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Moratorium makes a difference in student drinking violations

Students across campus reacted loudly to the announcement of the Interfraternity Council (IFC) moratorium on social events Feb. 10.  But since the enforcement of new alcohol policies, no major incidents have caused noise for IFC.

“The changes were made for the better,” said Director of Fraternity and Sorority Life Jesse Koch. “It was a situation that needed to be fixed. The [IFC] did a fantastic job of changing the policy.”

The moratorium was put into place after several incidents with underage drinking, high risk drinking and communal sources of alcohol at chapter house parties. The administration halted parties for two weeks, until the IFC launched a new policy.

“There is chapter cooperation to follow the policies and implement them,” Koch said. “Kudos to the chapter houses to keep the policies going.”

IFC President Alex Kapustka said the policies have been well-received with the fraternities thus far.

“The policies are going great,” he said. “There haven’t been any violations, which is rare. And there haven’t been any trials this semester – that’s unheard of.”

As part of the new policies, chapter houses cannot provide alcohol to party guests, and a guest list must be included in order to register a party.  Guests 21 and older can bring their own alcohol and wear a designated wrist band after showing a valid ID.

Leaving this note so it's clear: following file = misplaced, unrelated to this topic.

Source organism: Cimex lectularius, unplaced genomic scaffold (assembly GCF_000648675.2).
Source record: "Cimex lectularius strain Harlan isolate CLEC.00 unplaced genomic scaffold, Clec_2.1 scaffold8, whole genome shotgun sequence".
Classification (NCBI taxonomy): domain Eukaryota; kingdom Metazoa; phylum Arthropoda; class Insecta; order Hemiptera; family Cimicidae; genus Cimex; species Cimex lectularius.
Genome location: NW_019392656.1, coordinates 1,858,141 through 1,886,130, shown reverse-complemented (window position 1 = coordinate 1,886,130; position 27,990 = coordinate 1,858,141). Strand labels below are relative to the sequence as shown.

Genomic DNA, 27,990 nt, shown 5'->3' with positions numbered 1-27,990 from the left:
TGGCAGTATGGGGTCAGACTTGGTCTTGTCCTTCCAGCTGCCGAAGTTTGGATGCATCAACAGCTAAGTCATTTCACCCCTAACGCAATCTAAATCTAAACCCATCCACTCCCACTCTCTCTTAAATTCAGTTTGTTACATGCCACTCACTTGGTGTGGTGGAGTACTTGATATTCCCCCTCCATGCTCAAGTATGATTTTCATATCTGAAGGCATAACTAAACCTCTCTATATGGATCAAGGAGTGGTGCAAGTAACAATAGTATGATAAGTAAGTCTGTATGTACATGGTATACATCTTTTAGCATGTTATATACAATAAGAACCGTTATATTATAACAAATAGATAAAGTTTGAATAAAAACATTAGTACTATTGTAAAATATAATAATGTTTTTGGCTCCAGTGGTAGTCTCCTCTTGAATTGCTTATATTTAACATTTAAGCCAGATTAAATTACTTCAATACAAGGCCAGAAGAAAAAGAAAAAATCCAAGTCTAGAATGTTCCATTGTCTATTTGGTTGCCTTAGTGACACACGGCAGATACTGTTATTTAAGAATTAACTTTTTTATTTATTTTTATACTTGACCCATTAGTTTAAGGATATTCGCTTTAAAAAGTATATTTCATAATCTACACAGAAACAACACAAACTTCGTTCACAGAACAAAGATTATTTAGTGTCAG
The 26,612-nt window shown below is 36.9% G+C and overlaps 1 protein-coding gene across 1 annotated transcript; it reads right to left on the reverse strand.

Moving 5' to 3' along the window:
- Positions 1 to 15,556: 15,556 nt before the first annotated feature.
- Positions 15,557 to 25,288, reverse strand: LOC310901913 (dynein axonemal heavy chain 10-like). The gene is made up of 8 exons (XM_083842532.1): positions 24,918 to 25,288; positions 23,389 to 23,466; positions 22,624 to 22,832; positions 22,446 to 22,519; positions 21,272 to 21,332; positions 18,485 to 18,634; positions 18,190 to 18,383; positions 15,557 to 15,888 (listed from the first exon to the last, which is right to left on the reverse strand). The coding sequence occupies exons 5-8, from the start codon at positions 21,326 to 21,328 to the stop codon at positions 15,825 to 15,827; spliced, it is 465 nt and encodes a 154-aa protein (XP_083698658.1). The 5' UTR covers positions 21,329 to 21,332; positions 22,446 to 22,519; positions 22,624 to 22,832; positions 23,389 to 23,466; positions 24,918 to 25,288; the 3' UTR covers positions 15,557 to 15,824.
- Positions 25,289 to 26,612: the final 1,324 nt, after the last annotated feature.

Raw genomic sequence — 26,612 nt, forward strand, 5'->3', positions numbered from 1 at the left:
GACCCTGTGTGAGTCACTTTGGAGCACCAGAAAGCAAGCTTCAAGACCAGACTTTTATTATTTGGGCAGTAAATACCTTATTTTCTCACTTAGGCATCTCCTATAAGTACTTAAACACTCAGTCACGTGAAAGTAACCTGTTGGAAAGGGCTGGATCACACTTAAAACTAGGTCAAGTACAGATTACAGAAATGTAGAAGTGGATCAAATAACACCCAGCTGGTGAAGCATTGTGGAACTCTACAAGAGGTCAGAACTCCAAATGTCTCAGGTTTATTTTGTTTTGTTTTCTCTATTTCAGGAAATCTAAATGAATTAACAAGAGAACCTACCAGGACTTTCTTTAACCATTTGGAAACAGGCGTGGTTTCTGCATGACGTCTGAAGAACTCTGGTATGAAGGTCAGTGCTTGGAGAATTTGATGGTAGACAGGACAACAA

“Some feedback I’ve heard from chapter and IFC leaders is that it’s easier to manage the risks at a party,” Koch said. “The chapters also now save a lot of money [because money was spent on alcohol in the past].”

Koch said IFC representatives now walk through parties to make sure policies are enforced. He said the representatives look for chapters that supply alcohol to guests or to minors.

“Everyone in IFC is responsible enough to do the walk-throughs,” said Kapustka. “It’s been going really well. Everyone is being receptive.”

Since the policies were announced, Koch said there haven’t been any major incidents with the chapter houses.

“There was one minor misunderstanding of the policy and enforcement, but we are working out the tweaks,” he said.

Koch said he anticipates the same policies going into the fall semester.

“It’s a matter of consistent enforcement,” he said. “I want to keep it going for the next few semesters so it’ll become part of the [chapter house] culture.”

Kapustka said the chapter houses and the Bradley University Police Department have been in communication to make sure no problems arise.

“There haven’t been major issues that needed attention, so everything has been going smoothly,” he said. “The policies have been successful. It’s great that everyone can adapt.”

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